Steer & Goals

The main goals of the Brazilian Virtual Observatory (BRAVO) are:
- To promote the discussion about the Brazilian VO within our astronomical community.
- To inform the brazilian astronomical community about the VO status worldwide.
- To support the brazilian astronomical community in a new paradigm of astronomical databases.

A brief history of BRAVO

The Brazilian Virtual Observatory started as an initiative from the Astrophysics Departament and Laboratory of Computation and Mathematics at the National Institute of Space Research (Instituto Nacional de Pesquisas Espaciais, INPE). In 2006, a Declaration of Intentions was signed by the legal representatives of six Brazilian research institutes plus the Brazilian Astronomical Society in order to support the brazilian astronomical community in a new VO paradigm. BRAVO thus aggregated efforts of several groups working on VO related issues in various universities and scientific institutes in diferent parts of Brazil. In late 2008 BRAVO was embedded in the National Institute for Science and Technology in Astrophysics (INCT-A), a program funded by CNPq and FAPESP to help establish and consolidate networks of working groups and laboratories on an internationally competitive level, dedicated to long-term research in selected fields.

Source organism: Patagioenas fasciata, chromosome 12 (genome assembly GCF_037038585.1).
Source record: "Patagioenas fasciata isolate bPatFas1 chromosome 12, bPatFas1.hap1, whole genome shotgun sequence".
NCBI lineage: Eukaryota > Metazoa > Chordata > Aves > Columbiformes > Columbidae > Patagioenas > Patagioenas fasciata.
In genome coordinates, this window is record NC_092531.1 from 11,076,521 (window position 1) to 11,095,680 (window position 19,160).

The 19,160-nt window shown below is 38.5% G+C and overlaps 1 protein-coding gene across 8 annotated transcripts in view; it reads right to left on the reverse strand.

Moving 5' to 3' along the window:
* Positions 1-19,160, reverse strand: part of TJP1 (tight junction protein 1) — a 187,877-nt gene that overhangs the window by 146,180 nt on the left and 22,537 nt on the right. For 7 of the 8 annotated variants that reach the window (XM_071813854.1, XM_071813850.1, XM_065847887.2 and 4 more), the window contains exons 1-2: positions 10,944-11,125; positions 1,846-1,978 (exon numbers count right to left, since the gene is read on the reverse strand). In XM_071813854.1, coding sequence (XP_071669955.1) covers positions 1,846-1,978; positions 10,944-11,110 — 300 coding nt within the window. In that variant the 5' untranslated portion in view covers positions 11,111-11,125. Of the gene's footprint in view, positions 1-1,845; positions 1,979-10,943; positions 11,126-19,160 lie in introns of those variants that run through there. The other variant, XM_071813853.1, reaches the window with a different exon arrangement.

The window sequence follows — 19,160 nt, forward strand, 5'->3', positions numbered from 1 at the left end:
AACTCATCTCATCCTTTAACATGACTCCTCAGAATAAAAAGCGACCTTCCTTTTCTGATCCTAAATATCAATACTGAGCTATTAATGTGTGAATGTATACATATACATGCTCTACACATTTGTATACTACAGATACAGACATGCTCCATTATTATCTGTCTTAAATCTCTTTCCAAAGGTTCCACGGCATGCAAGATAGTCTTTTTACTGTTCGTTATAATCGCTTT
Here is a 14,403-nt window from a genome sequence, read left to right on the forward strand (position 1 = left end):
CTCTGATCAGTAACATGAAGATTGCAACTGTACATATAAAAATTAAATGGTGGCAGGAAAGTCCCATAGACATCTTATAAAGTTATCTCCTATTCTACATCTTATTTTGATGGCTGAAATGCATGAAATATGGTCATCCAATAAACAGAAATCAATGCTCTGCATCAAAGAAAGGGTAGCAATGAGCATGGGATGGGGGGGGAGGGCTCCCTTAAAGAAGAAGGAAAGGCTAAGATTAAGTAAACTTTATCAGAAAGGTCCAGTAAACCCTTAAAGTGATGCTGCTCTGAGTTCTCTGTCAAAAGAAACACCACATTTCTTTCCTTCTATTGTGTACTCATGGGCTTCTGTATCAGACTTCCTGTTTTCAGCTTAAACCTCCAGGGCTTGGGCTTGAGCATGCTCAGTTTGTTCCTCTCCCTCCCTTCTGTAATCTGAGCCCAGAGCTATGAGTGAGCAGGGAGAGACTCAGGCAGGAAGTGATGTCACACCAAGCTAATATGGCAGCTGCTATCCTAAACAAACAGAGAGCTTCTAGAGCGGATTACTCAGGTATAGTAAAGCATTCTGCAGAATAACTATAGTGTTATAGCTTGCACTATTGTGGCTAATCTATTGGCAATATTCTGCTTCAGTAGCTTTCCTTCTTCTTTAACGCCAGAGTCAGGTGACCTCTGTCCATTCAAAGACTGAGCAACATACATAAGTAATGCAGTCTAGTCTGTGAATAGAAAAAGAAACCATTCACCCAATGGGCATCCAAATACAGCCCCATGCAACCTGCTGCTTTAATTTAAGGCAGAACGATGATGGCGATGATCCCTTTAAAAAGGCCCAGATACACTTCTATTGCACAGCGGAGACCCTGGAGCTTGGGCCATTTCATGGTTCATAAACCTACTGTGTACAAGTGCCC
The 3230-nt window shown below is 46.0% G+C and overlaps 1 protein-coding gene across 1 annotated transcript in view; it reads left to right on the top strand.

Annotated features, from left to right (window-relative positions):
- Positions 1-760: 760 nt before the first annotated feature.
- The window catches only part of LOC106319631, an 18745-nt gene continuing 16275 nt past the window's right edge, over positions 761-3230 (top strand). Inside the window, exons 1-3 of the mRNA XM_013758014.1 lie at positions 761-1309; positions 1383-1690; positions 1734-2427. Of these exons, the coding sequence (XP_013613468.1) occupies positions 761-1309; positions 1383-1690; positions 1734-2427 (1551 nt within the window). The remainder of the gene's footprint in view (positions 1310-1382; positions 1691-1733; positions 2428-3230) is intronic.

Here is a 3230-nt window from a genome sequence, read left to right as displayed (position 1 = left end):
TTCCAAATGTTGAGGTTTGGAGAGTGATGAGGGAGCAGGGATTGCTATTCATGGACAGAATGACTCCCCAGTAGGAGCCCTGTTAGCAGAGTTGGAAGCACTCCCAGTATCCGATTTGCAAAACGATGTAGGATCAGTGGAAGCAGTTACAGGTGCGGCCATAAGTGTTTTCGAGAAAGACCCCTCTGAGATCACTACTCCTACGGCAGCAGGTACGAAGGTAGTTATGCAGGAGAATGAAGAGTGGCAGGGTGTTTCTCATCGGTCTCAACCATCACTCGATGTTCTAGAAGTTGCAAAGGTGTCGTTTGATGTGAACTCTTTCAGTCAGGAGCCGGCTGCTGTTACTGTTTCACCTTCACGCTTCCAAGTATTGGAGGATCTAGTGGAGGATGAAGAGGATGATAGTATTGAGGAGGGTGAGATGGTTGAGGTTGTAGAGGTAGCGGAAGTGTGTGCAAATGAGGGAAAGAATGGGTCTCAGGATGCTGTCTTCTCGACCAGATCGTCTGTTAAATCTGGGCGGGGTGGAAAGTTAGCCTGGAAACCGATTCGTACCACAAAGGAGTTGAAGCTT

In March 2009, BRAVO became the Brazilian representative at IVOA. Supported by INCT-A and IVOA, it was possible for BRAVO to support the technological infrastructure available for VO projects, and organize workshops and schools aiming at the dissemination of VO concepts. BRAVO was also active in providing access to high-performance computing facilities to the community. VO activities were prominent in Brazil in 2012, with VO presentations at the XXXVII Annual Meeting of the Sociedade Astronomica Brasileira, and the BRAVO VO School. These events were held in the week before the October IVOA interoperability meeting in Sao Paulo, and highlighted VO science, infrastructure and education and outreach activities. BRAVO has organized the VO School for South American students and post-docs to learn about, and get hands-on experience with VO tools and services. VO scientists from US, European and Indian Virtual Observatory projects have cooperated to make a joint program of tutorials and to help the participants use VO for their science.

In addition to the above events, BRAVO organized the I BRAVO Challenge, a contest that was put forth to the community. The challenge was to develop a SIAP service from scratch and to demonstrate that it worked integrated with Microsoft’s World Wide Telescope. The finalist team won a one-month trip to Caltech and Microsoft Research, and two laptops. The participants were encouraged to team up in pairs, one student of astronomy and another of computing sciences. Out of the 21 applications, about half were from such teams. In order to foster VO science projects, in 2011 BRAVO released a call of proposals entitled Casos de Usuario. The goal is to help researchers in the deployment of their data (observations or models) into the VO framework.